Language Identification Using Prosodic Features

  • K. Sreenivasa RaoEmail author
  • V. Ramu Reddy
  • Sudhamay Maity
Part of the SpringerBriefs in Electrical and Computer Engineering book series


In previous chapter language-specific spectral features are discussed for language identification (LID). Present chapter mainly focuses on language-specific prosodic features at syllable, word and global levels for LID task. For improving the recognition accuracy of LID system further, combination of spectral and prosodic features has been explored.


Vowel onset point Zero frequency filter Intonation Rhythm Stress Word level prosodic features Syllable level prosodic features Combination of speech features Multilevel prosodic features Prosodic contours Global prosodic features 


  1. 1.
    Rao KS, Yegnanarayana B (2007) Modeling durations of syllables using neural networks. Comput Speech Lang 21:282–295CrossRefGoogle Scholar
  2. 2.
    Shriberg E, Stolcke A, Hakkani-Tur D, Tur G (2000) Prosody-based automatic segmentation of speech into sentences and topics. Speech Commun 32:127–154CrossRefGoogle Scholar
  3. 3.
    Ramu Reddy V, Sreenivasa Rao K (2013) Two-stage intonation modeling using feedforward neural networks for syllable based text-to-speech synthesis. Comput Speech Lang (Elsevier) 27:1105–1126Google Scholar
  4. 4.
    Sreenivasa Rao K (2011) Application of prosody models for developing speech systems in Indian languages. Int J Speech Technol (Springer) 14:19–33Google Scholar
  5. 5.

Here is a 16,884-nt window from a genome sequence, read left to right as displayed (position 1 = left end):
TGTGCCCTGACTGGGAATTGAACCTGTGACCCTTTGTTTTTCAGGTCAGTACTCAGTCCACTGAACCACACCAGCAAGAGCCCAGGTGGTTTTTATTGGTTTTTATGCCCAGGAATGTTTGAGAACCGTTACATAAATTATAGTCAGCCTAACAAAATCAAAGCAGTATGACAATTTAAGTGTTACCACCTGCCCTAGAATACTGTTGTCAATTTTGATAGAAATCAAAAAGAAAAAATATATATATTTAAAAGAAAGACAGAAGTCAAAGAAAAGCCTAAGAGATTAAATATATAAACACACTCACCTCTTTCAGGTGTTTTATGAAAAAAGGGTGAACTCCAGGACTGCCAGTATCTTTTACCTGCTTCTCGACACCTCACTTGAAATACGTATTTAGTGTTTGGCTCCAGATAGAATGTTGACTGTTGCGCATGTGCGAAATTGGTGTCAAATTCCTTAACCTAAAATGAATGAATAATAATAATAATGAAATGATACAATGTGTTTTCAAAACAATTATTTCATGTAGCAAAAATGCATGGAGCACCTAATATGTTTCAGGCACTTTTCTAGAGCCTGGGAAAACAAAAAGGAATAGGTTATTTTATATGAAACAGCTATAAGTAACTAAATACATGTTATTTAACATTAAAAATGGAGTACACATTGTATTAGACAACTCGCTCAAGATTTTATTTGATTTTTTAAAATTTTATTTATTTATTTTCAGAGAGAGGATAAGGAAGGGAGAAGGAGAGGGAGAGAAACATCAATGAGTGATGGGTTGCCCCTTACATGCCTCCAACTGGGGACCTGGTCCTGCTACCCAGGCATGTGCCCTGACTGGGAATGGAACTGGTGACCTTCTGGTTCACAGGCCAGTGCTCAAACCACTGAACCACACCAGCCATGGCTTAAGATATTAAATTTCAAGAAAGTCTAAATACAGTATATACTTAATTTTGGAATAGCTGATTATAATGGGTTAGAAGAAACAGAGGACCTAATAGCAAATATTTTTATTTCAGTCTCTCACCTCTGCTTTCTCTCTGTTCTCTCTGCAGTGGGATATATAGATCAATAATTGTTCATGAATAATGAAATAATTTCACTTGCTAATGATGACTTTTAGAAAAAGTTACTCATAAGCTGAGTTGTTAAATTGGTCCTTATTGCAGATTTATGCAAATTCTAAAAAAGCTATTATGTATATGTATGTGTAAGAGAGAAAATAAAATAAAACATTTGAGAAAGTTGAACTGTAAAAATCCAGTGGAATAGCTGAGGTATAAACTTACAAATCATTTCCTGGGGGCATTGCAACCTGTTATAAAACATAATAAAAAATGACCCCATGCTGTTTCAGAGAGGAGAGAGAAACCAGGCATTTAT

Sreenivasa Rao K, Yegnanarayana B (2009) Intonation modeling for Indian languages. Comput Speech Lang (Elsevier) 23:240–256Google Scholar
  6. 6.
    Ramu Reddy V, Sreenivasa Rao K (2012) Modeling the intensity of syllables using classification and regression trees. In: National conference on communications (NCC), IIT Kharagpur, India, Feb 2012Google Scholar
  7. 7.
    Mary L, Rao KS, Yegnanarayana B (2005) Neural network classifiers for language identification using syntactic and prosodic features. In: Proceedings IEEE international conference intelligent sensing and information processing, (Chennai, India), pp 404–408, Jan 2005Google Scholar
  8. 8.
    Navratil J (2001) Spoken language recognition a step toward multilinguality in speech processing. IEEE Trans Speech Audio Process 9:678–685Google Scholar
  9. 9.
    Zissman MA (1996) Comparison of four approaches to automatic language identification of telephone speech. IEEE Trans Speech Audio Process 4:31–44CrossRefGoogle Scholar
  10. 10.
    Khan AN, Gangashetty SV, Yegnanarayana B (2003) Syllabic properties of three Indian languages: implications for speech recognition and language identification. In: Proceedings international conference natural language processing, (Mysore, India), pp 125–134, Dec 2003Google Scholar
  11. 11.
    Ember M, Ember CR (1999) Cross-language predictors of consonant-vowel syllables. Am Anthropologist 101:730–742Google Scholar
  12. 12.
    Ohman SEG (1966) Coarticulation in VCV utterances:spectrographic measurements. J Acoust Soc Am 39:151–168Google Scholar
  13. 13.
    Sekhar CC (1996) Neural network models for recognition of stop consonant-vowel (SCV) segments in continuous speech. PhD thesis, Indian Institute of Technology Madras, Department of Computer Science and Engineering Chennai, India, 1996Google Scholar
  14. 14.
    Prasanna SRM, Gangashetty SV, Yegnanarayana B (2001) Significance of vowel onset point for speech analysis. In: Proceedings international conference signal processing and communication, vol. 1, (Bangalore, India), pp 81–86, July 2001Google Scholar
  15. 15.